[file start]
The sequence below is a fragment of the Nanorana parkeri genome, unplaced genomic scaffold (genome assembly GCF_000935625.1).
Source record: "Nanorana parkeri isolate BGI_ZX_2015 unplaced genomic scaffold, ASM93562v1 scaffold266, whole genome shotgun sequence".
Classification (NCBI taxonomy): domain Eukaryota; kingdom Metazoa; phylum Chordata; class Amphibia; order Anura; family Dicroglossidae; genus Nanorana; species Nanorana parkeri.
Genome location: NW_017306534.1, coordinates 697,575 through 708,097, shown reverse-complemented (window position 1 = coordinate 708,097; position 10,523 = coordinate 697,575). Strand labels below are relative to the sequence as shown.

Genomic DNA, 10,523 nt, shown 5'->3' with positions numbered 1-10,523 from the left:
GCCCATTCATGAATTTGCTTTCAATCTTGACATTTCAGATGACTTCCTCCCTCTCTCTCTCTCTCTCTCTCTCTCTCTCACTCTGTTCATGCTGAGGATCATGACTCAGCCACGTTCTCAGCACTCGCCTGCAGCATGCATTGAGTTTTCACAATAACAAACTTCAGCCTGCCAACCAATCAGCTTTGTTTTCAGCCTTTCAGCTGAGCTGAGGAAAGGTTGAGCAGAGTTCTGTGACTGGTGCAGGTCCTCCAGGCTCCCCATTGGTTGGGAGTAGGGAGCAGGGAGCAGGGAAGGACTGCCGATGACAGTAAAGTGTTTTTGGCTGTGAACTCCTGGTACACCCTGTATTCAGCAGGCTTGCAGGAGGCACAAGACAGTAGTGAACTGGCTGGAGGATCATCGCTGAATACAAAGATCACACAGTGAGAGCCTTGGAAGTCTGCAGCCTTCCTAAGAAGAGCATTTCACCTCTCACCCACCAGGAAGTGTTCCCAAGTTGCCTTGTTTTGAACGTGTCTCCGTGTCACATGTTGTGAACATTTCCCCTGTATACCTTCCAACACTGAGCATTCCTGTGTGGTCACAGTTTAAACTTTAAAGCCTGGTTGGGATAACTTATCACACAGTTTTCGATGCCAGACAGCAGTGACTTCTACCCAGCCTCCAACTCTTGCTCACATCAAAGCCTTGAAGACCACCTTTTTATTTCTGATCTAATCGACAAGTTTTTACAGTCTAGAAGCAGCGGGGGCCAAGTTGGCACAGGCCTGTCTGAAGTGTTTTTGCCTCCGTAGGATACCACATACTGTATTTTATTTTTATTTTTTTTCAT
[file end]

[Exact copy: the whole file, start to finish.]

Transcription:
The sequence below is a fragment of the Nanorana parkeri genome, unplaced genomic scaffold (genome assembly GCF_000935625.1).
Source record: "Nanorana parkeri isolate BGI_ZX_2015 unplaced genomic scaffold, ASM93562v1 scaffold266, whole genome shotgun sequence".
Classification (NCBI taxonomy): domain Eukaryota; kingdom Metazoa; phylum Chordata; class Amphibia; order Anura; family Dicroglossidae; genus Nanorana; species Nanorana parkeri.
Genome location: NW_017306534.1, coordinates 697,575 through 708,097, shown reverse-complemented (window position 1 = coordinate 708,097; position 10,523 = coordinate 697,575). Strand labels below are relative to the sequence as shown.

Genomic DNA, 10,523 nt, shown 5'->3' with positions numbered 1-10,523 from the left:
GCCCATTCATGAATTTGCTTTCAATCTTGACATTTCAGATGACTTCCTCCCTCTCTCTCTCTCTCTCTCTCTCTCTCTCACTCTGTTCATGCTGAGGATCATGACTCAGCCACGTTCTCAGCACTCGCCTGCAGCATGCATTGAGTTTTCACAATAACAAACTTCAGCCTGCCAACCAATCAGCTTTGTTTTCAGCCTTTCAGCTGAGCTGAGGAAAGGTTGAGCAGAGTTCTGTGACTGGTGCAGGTCCTCCAGGCTCCCCATTGGTTGGGAGTAGGGAGCAGGGAGCAGGGAAGGACTGCCGATGACAGTAAAGTGTTTTTGGCTGTGAACTCCTGGTACACCCTGTATTCAGCAGGCTTGCAGGAGGCACAAGACAGTAGTGAACTGGCTGGAGGATCATCGCTGAATACAAAGATCACACAGTGAGAGCCTTGGAAGTCTGCAGCCTTCCTAAGAAGAGCATTTCACCTCTCACCCACCAGGAAGTGTTCCCAAGTTGCCTTGTTTTGAACGTGTCTCCGTGTCACATGTTGTGAACATTTCCCCTGTATACCTTCCAACACTGAGCATTCCTGTGTGGTCACAGTTTAAACTTTAAAGCCTGGTTGGGATAACTTATCACACAGTTTTCGATGCCAGACAGCAGTGACTTCTACCCAGCCTCCAACTCTTGCTCACATCAAAGCCTTGAAGACCACCTTTTTATTTCTGATCTAATCGACAAGTTTTTACAGTCTAGAAGCAGCGGGGGCCAAGTTGGCACAGGCCTGTCTGAAGTGTTTTTGCCTCCGTAGGATACCACATACTGTATTTTATTTTTATTTTTTTTCAT